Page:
Attention-deficit/hyperactivity disorder (ADHD) is often underappreciated and inadequately treated in adults.1 Long thought to be a disorder of childhood, ADHD is now believed to persist into adulthood in approximately half of all cases.2 Current epidemiological data suggest an estimated prevalence of 4.4% in adults.3 However, this may be an underestimation; a recent study questioned the requirement that symptoms be present before age 7 and suggested that the criteria for age of onset be raised, possibly to 12 years.1 Further research is needed in this area.
The importance of adequately treating ADHD in adults is underscored by evidence of significant impairment secondary to untreated ADHD, including significant deficits in educational, occupational, and social functioning.4 Poor driving skills have been reported in this population and are of particular concern given the increased morbidity and mortality associated with traffic accidents.5,6
By definition, adults have lived with symptoms of ADHD longer and may have a higher degree of sequelae than children. These sequelae include poor self-esteem, temper issues, mood reactivity, anxiety, decreased motivation, and other symptoms associated with depression and anxiety.7 Along these lines, the rates of comorbidity in adult ADHD are striking, with estimates as high as 90%.8 Common comorbidities include disruptive and antisocial behaviors, learning disorders, tic disorders, anxiety disorders, personality disorders, substance abuse disorders, and mood disorders.8 It remains unclear how much comorbidity is the result of adults living with untreated ADHD for many years. Studies suggest that adults with ADHD who have comorbid conditions are often treated for the coexisting disorder but not ADHD, further emphasizing the need for adequate detection and treatment of ADHD.9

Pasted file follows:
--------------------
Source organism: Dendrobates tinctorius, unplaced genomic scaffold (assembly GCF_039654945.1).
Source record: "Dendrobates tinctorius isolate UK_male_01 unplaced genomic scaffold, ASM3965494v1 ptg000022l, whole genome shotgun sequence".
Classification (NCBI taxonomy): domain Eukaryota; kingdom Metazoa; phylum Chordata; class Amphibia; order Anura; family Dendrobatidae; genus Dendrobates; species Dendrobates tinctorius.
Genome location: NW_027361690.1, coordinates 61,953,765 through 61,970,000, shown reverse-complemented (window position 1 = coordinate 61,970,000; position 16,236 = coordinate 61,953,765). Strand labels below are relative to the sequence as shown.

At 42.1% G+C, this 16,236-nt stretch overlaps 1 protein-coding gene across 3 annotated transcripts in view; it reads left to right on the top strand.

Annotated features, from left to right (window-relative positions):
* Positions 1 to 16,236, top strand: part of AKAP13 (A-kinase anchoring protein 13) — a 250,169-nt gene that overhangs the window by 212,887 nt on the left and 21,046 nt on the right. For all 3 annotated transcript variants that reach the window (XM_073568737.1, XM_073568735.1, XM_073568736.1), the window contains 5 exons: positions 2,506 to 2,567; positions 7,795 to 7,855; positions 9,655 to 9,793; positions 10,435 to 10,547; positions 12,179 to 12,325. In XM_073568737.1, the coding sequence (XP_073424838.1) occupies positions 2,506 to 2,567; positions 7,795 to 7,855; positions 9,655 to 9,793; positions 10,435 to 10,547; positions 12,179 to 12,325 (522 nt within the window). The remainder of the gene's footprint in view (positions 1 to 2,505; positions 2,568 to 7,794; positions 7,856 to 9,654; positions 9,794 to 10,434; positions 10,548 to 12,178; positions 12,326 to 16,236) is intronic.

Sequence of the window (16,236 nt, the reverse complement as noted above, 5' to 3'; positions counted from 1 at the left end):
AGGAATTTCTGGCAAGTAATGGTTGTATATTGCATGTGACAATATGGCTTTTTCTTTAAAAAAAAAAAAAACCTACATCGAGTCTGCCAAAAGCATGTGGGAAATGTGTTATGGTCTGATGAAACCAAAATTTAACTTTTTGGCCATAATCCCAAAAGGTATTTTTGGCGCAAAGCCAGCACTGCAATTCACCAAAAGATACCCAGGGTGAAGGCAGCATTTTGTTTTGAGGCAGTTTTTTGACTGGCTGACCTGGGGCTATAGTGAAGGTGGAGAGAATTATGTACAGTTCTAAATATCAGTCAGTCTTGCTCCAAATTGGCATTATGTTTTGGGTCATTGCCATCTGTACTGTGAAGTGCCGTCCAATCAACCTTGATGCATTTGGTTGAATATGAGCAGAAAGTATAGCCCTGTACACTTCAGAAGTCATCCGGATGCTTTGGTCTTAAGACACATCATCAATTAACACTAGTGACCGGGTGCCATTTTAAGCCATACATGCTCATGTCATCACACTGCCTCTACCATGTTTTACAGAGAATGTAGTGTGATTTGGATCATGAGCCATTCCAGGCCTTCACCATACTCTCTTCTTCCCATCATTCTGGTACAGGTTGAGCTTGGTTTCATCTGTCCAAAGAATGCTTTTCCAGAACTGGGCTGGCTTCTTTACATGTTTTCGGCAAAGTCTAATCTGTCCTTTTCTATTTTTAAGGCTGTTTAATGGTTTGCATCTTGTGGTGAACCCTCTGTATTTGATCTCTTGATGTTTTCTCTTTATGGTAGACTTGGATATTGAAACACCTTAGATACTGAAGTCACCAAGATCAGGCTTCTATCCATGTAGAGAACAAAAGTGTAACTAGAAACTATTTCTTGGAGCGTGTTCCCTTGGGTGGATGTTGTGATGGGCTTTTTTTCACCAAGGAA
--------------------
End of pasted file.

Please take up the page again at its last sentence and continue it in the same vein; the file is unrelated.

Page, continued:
Although the treatment of ADHD in adults has received little attention—particularly in comparison with the treatment of children and adolescents—some general guiding principals are evident.
First, the importance of integrating psychosocial intervention is underscored.2,10,11 There is strong evidence that core deficits of inattention, hyperactivity, and impulsivity can be treated effectively with standard ADHD medication. However, without adequate psychosocial treatment, the improvement in these core symptoms may not translate into improved functioning.
Children who are typically in a school setting have a built-in system for addressing the deficits inherent with ADHD, but this is not the case with adults and medication may not alleviate all the symptoms of adult ADHD.8 Adults may be particularly good candidates for psychosocial intervention since they are typically self-referred, as opposed to children, who are brought in by their parents.10
Specific psychosocial interventions that hold promise include psychoeducation; behavioral modification; social skills training; academic/occupational intervention; and psychotherapy,2,8 including cognitive-behavioral therapy, which has recently been adapted for the treatment of adults with ADHD.10
All adults who are being treated for ADHD should receive basic psychoeducation regarding the symptoms and course of the disorder.8 The importance of medication compliance should be integrated into the overall treatment plan.12 Furthermore, patients may be referred to various self-help books or support organizations such as Children and Adults With Attention-Deficit/Hyperactivity Disorder (CHADD).2
Fostering the development of coping skills and helping the patient to better structure his or her environment are also important in the psychosocial treatment of ADHD.8 Cognitive-behavioral therapy in adults with ADHD focuses on improving coping skills that are impaired by many years of distractibility, disorganization, and impulsivity, and holds particular promise as an adjunct to medication; however, controlled trials are needed to confirm efficacy.10